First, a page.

Swedish History: Birger Jarl

Born in either 1208 or 1210 ( the details are a bit hazy) Birger Jarl was the youngest son of Ingrid Ylva and Magnus Minnesköld. And if you look at his family history, it wasn’t surprising that he became jarl. Two of his uncles and one of his cousins were Jarls before him, and that is the ones that I am aware of. It is possible that there were other Jarls from his family during the early 1100’s. In Sweden, Jarls were appointed by the king. They were essentially second to the king when it came to power.

Birger Jarl didn’t hesitate to use his influence. Maybe it was because he had grown up in a time when Sweden was basically in civil war, but he was determined to stop the warring. He succeeded, at least while he was still alive.

The first mention of him as an adult was 1237, when he joined the circle of king Erik’s advisors. He spent the next decade, working for the king, getting contacts with the church and in the other Scandinavian kingdoms. He also married the king’s sister. During the following decade, the tension grew among the other nobles, who didn’t like the way Birger Jarl was gaining in power.

It all came to a head when the former king’s son decided to rebel in 1247. After that followed 4 years of skirmishes. Birger Jarl was appointed jarl by the king in 1248 after the old jarl died under mysterious circumstances.

The king himself died 1250, and after him his nephew Valdemar, Birger’s son, was elected king. It isn’t certain what Birger felt over the fact that his son was elected king.

The rebellion was squashed in 1251, and the next 15 years was peaceful. Once the peace was secured, Birger Jarl focused on the relationship with the church and the other Scandinavian kingdoms. He arranged marriages between his children and the children of the kings of Norway and Denmark, he negiotated trade treaties with German cities. He also founded cities, among them Stockholm.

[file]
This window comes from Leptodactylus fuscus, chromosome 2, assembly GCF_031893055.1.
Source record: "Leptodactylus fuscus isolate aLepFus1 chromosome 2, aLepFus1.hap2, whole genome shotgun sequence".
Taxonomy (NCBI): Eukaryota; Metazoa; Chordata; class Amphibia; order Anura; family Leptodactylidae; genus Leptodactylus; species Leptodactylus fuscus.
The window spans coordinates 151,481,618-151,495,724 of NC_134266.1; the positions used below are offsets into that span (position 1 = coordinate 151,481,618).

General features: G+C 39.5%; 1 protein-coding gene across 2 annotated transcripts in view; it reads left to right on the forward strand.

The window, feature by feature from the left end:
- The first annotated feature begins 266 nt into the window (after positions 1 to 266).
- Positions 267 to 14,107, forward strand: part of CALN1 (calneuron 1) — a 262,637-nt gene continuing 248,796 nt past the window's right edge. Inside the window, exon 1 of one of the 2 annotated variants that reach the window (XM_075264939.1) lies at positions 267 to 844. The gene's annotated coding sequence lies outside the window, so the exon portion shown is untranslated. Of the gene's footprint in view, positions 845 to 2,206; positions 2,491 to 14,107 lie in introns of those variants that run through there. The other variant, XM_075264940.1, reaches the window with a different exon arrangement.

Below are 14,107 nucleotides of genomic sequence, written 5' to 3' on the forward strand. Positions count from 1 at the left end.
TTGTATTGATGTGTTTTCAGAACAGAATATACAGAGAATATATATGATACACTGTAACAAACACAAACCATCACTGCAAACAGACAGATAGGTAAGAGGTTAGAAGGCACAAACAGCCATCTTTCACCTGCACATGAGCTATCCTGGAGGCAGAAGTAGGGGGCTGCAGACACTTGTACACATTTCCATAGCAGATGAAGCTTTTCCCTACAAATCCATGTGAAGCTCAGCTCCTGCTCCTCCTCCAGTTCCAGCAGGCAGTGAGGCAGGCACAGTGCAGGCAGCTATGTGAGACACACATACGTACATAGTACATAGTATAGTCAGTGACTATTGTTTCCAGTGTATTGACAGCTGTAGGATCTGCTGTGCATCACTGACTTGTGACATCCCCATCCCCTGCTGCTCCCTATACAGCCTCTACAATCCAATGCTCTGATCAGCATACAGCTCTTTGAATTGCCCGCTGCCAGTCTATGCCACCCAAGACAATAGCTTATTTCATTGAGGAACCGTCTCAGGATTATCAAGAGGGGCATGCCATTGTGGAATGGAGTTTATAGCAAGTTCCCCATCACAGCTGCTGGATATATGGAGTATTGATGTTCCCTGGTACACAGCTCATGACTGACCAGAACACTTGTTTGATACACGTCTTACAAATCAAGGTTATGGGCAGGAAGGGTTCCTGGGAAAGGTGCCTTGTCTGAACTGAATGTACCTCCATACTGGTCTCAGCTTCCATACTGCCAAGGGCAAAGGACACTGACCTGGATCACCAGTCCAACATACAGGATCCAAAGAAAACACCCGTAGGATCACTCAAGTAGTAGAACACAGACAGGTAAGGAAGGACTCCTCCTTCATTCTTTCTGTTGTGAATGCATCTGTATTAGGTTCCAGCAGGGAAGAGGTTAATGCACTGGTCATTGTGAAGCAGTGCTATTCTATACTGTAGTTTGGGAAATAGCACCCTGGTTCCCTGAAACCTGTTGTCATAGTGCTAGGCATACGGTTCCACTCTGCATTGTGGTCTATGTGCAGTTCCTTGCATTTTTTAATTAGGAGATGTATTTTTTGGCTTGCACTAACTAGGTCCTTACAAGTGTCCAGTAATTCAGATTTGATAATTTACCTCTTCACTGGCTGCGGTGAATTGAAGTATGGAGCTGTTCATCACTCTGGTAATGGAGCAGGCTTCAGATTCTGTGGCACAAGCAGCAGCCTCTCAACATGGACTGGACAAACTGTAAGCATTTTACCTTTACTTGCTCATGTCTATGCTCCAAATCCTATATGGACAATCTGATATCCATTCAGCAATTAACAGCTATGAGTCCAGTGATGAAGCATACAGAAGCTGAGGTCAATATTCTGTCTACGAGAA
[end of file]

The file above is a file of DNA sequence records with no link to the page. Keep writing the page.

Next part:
But what Birger Jarl is remembered most for is the laws. It was during his reign, that a lot of the laws were written down. Among them was the law that allowed daughters to inherit ( I think they inherited half of their brothers share), but more important was the edsöre laws, which meant that the nobles swore to the king to upheld his peace, and then they did that. Among them were the peace laws, that forbid the following ( among other things, there was a lot of peace laws!):

* to kill or maim in church, churchyard or at ting ( =judical gathering)

*to assault and rape a woman ( and to kidnap her to force her to marry you)

* to maim or kill someone in his own house or the house of another man.

* Act to get revenge after peace have been made

* to dismember someone

All of these laws are very impressive, considering how early they were formulated. From what The peace laws were punished by death or fines, or biltog ( with is a kind of shunning, You couldn’t inherit ot own land etc).  In fact, they remained the law for almost 500 years, before they were changed.

Birger Jarl died as an old man, and I am sure that he at least on some level was content with the stability he had created. He attempted to make sure that the stability lasted, by giving his other sons dukedoms. Which worked. For awhile. But more on the later, since this blogpost is quite long already.